The Pennsylvania Supreme Court overturned the sexual assault conviction of Bill Cosby on Wednesday — but only because of a very, very specific set of legal circumstances.
The court's decision does not address "Cosby's conduct but rather the 'vast' violation of due process" he faced in the legal proceedings, NBC News' Tom Winter reports. In other words, the ruling "does not mean the sexual assault Cosby was convicted for did not take place," as MSNBC's Joyce Vance notes. "It's a technical legal decision based on conduct by the DA."
The crux of Wednesday's ruling rests on a prosecutor's earlier decision not to charge Cosby in what the district attorney deemed an "unwinnable case," which allowed the comedian to "speak freely" in a civil case against him, per Forbes and NBC News. The agreement was apparently intended to keep Cosby from pleading the Fifth Amendment. That testimony, however, "was key in his conviction years later by another prosecutor." Such an "unconstitutional coercive bait-and-switch" meant that, in the court's opinion, Cosby therefore could not legally be charged in the sexual assault case.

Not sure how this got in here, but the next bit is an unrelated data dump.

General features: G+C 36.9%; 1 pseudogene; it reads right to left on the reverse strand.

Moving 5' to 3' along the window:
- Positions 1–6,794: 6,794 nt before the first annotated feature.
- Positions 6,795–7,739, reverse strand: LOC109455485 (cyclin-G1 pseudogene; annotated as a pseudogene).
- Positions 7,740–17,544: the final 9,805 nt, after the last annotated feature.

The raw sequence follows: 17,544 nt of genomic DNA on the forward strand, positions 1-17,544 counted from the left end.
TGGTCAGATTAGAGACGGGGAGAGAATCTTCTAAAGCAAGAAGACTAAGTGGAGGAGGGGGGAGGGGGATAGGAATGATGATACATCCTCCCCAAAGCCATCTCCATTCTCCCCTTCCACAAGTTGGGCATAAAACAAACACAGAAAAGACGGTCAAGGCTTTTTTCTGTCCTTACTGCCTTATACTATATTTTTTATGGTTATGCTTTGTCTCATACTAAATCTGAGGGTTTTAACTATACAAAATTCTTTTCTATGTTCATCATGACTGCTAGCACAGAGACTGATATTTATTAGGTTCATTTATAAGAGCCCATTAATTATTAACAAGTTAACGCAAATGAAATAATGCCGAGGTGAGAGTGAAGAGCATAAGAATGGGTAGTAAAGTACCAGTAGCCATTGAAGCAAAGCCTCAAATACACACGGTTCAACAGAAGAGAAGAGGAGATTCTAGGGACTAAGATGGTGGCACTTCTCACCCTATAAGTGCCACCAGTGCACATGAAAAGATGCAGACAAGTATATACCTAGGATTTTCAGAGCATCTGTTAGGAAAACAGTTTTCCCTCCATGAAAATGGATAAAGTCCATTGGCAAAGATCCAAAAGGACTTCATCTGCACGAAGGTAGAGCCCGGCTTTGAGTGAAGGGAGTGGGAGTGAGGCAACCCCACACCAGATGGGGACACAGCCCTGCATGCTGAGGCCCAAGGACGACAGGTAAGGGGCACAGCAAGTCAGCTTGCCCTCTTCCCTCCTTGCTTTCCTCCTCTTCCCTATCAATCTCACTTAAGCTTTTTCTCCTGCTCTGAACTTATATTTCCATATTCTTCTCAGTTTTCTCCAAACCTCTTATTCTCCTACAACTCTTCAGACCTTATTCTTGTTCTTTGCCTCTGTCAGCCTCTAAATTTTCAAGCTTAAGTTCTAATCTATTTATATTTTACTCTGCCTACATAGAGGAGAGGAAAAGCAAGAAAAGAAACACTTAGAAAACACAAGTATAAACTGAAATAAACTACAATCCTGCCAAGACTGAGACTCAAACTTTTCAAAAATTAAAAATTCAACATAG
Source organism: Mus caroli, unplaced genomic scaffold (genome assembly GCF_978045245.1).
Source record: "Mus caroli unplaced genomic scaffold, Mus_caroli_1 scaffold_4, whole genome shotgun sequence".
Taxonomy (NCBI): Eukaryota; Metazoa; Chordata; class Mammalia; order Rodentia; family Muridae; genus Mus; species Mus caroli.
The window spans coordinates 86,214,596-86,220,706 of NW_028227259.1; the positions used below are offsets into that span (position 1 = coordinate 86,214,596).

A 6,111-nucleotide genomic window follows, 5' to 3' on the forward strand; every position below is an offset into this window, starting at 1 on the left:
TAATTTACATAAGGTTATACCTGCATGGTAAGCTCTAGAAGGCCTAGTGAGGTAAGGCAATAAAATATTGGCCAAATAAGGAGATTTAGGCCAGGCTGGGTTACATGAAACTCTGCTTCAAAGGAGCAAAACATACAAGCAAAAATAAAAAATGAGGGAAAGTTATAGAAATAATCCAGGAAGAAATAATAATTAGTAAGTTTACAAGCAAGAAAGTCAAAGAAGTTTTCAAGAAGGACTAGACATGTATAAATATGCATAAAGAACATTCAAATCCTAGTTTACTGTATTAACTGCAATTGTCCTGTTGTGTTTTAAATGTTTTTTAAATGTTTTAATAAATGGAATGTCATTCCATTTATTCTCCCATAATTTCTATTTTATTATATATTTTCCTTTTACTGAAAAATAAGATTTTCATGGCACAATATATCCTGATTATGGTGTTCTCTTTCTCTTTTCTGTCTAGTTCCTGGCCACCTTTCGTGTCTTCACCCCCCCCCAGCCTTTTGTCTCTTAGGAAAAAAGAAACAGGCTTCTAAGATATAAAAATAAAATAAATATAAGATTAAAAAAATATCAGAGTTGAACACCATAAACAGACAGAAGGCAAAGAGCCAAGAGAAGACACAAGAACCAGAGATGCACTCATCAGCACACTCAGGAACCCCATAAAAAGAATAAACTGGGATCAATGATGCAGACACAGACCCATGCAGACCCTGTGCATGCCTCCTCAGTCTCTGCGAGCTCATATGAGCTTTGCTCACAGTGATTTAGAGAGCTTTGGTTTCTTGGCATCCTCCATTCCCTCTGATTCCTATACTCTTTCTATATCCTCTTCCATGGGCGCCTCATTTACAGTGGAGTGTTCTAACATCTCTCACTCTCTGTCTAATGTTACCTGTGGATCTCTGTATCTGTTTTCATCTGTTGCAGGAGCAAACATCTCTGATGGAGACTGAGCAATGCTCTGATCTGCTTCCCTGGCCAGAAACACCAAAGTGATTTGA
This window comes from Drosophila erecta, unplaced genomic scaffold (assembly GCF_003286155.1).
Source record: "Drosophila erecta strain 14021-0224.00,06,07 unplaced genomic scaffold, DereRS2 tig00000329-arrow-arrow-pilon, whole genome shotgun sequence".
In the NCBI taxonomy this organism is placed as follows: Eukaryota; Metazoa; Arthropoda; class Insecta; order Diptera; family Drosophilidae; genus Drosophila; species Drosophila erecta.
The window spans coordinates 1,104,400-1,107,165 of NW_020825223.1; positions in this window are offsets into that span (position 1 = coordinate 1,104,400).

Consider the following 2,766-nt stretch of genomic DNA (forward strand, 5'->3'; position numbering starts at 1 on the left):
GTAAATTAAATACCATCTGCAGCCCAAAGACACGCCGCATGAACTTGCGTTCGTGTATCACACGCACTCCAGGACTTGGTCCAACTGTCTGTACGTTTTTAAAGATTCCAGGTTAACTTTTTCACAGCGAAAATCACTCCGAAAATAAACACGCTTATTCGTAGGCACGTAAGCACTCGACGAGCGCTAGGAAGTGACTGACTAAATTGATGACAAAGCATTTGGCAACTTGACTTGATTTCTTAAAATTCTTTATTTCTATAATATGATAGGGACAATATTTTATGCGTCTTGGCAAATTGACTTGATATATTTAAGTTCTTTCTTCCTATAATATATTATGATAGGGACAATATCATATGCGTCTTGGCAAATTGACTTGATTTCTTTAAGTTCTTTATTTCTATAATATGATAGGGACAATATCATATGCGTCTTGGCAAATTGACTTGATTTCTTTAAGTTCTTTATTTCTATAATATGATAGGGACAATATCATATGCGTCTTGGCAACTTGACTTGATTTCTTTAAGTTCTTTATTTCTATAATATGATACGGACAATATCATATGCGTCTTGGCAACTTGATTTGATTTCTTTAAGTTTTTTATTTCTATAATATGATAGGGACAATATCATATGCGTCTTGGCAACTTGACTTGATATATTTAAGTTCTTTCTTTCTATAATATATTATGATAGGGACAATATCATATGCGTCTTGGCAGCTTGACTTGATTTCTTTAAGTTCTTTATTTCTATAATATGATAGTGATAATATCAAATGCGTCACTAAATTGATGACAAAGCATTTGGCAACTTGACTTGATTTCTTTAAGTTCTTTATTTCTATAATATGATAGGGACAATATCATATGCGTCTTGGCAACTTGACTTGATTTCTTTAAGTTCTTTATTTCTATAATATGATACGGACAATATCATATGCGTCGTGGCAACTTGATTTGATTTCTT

"Having identified a due process violation here, we must ascertain the remedy to which Cosby is entitled," the court writes in its opinion, which ruled in addition that testimonies from five other accusers further tainted the comedian's trial.
Wednesday's decision also means that Cosby cannot be tried again "on the same charges," per NBC News, but new charges could be filed "in a case involving another accuser," NBC10 Philadelphia notes. He is set to be picked up from prison on Wednesday by his publicist Andrew Wyatt, ABC News reports.